MONTRÉAL, Nov. 22, 2012 /CNW/ - The National Coalition Against Contraband Tobacco (NCACT) is disappointed that the Québec budget did not introduce new steps in the fight against illegal cigarettes. Contraband tobacco remains readily accessible throughout the province, undermining the government's tobacco control efforts.
"The Québec government's efforts to reduce tobacco use are commendable, but the fact remains that the best way of doing this is targeting contraband tobacco," said NCACT's national spokesperson Gary Grant, a 39-year veteran of the Toronto Police Service. "While the budget commits to monitoring the province's illegal cigarette problem, more concrete action is needed to stamp out contraband tobacco."
Contraband tobacco remains a problem in Québec and the rest of Canada. A recent study from the Propel Centre for Population Health Impact showed that nearly half of Canadian smokers had purchased cigarettes from a cheaper source, including from smugglers and smoke shacks. Illegal cigarettes are often sold in re-sealable plastic bags, with 200 cigarettes costing less than the price of a movie ticket. That is about $90 less than legal product.
"Illegal cigarettes' low price and easy availability undermine Québec's tobacco control efforts, particularly those aimed at keeping cigarettes out of kids' hands, as contraband dealers don't check I.D.," said Grant. "In fact, the availability of contraband tobacco has been flagged by the Centre for Addiction and Mental health as a reason for keeping youth smoking rates stubbornly high."
Québec has made some important gains in the fight against illegal cigarettes. Bill 59 gave local police and municipalities the ability to fight contraband tobacco directly, which is not the case elsewhere in the country. These have shown some success, as the budget highlights. However, the contraband tobacco market is not static, and if the government does not keep pace, it risks losing the progress it has achieved.
"Illegal cigarettes are a cash cow for illegal gangs. In fact, the RCMP estimates that there are more than 175 organized crime groups that use the trade to finance their other activities, including guns, drugs and human smuggling," said Grant. "Statistics Canada estimates that Canadians spend $2.6 billion annually on contraband tobacco. That's a lot of money ending up in the pockets of some of society's least desirable elements, who are bound to work to protect their business. Government response must be constant and nimble."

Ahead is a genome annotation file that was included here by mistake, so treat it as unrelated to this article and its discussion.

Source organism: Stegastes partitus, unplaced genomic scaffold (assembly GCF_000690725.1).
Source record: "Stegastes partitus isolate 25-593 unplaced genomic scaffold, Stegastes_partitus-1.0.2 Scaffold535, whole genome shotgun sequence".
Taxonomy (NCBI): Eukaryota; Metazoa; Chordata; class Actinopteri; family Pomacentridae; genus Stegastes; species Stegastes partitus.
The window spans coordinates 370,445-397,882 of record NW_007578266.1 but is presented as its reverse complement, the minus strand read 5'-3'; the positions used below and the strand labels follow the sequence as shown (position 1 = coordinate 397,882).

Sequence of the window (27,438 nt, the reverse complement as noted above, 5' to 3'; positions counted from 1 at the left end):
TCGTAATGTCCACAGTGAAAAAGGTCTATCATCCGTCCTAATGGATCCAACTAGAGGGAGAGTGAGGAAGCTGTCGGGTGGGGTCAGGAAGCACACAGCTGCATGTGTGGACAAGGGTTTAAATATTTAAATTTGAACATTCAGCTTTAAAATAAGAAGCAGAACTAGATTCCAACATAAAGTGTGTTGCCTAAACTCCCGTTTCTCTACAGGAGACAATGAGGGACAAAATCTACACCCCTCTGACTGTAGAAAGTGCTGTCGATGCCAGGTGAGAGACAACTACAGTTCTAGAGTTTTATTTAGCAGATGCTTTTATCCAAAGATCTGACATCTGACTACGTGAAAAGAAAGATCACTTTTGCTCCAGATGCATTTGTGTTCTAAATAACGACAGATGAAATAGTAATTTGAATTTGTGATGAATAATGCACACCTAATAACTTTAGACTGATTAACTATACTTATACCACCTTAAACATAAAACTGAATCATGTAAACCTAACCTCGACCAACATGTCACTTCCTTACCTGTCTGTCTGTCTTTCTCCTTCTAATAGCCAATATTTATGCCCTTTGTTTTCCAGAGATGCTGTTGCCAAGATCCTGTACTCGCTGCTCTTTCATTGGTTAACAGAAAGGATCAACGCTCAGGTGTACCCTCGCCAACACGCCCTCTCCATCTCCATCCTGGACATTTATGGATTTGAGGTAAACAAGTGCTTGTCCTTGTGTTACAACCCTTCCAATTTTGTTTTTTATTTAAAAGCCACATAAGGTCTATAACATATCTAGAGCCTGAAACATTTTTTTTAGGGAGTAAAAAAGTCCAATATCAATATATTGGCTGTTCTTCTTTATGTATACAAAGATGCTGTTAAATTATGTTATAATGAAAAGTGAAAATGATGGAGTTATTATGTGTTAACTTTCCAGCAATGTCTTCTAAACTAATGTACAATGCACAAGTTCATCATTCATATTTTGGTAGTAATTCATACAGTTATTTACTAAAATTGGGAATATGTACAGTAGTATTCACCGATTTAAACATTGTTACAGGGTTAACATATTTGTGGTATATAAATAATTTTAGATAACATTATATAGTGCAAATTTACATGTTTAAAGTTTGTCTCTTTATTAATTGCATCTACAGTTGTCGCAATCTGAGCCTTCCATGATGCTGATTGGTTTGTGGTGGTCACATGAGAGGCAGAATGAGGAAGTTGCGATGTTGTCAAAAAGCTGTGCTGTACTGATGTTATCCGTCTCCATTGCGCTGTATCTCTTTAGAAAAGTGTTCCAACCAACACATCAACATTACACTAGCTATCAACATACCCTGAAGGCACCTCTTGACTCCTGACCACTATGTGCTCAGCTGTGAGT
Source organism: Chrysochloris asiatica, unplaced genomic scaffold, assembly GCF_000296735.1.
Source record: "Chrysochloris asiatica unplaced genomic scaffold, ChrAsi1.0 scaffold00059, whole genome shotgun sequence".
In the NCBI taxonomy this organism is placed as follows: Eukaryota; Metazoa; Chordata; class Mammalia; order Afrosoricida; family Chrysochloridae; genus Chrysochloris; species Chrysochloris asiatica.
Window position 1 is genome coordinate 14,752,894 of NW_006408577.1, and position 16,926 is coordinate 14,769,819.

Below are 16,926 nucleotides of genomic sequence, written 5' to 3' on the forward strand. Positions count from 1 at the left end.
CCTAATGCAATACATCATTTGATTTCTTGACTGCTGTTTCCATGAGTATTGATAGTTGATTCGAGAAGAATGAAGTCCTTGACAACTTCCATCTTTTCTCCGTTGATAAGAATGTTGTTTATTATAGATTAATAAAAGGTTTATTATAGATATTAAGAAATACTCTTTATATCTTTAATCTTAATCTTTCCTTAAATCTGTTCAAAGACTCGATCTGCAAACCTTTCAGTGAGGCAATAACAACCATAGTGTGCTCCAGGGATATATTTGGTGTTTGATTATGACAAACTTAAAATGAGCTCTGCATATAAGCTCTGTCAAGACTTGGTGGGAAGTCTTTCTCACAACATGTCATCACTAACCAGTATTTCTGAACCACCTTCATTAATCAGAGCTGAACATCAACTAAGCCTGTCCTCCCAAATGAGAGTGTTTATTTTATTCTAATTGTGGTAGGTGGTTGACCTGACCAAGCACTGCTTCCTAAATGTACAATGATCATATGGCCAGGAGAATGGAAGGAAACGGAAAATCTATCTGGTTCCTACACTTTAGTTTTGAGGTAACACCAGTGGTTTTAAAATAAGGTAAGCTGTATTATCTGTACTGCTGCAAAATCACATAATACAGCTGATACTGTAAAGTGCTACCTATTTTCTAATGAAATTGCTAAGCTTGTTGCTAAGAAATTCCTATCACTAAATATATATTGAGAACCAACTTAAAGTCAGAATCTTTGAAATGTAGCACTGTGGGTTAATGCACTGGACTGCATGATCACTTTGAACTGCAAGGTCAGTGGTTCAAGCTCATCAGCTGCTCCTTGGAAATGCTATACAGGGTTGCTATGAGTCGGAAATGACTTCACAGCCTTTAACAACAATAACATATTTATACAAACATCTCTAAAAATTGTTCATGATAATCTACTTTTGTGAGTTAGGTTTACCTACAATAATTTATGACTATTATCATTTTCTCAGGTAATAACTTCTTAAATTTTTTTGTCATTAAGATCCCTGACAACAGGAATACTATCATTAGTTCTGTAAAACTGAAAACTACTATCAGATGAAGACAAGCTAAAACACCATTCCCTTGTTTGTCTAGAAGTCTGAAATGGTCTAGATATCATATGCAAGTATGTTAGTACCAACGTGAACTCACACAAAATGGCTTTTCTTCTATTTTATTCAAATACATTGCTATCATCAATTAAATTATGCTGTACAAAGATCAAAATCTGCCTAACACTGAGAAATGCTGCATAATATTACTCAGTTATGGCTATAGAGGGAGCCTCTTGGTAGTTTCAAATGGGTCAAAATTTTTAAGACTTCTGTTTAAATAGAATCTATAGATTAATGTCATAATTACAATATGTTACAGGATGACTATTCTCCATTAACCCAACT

Québec has a direct financial interest in curbing illegal cigarettes. The budget highlights that the province's efforts to date have begun to pay dividends, but there is still more to do. According to the investigative news program W5, governments in Canada lose about $2.1 billion dollars annually in tax revenues to illegal cigarettes. That's money that could be used to invest in sorts of services that Quebeckers expect.
"Illegal cigarettes cost the government money, facilitate kids smoking, and fund organized crime," concluded Grant. "It is important that the government take the steps that are necessary to address this problem."
The National Coalition Against Contraband Tobacco is a Canadian advocacy group formed with the participation of businesses, organizations and individuals concerned about the growing danger of contraband cigarettes. NCACT members share the goals of working together to educate people and urge government to take quick action to stop this growing threat.
The members of the NCACT include: Canadian Convenience Stores Association (CCSA), Retail Council of Canada, Canadian Taxpayers Federation, Canadian Tobacco Manufacturers Council, National Convenience Stores Distributors Association (NACDA), Canadian Chamber of Commerce, Frontier Duty Free Association, Flue-Cured Tobacco Growers, Fédération des Chambres de Commerce du Québec (FCCQ), Conseil du Patronat du Québec (CPQ), l'Association des marchands dépanneurs et épiciers du Québec (AMDEQ), Toronto Crime Stoppers, National Citizen's coalition, The Customs & Immigration Union (CIU), the Ontario Chamber of Commerce, and the Canadian Manufacturers and Exporters.
SOURCE: National Coalition Against Contraband Tobacco
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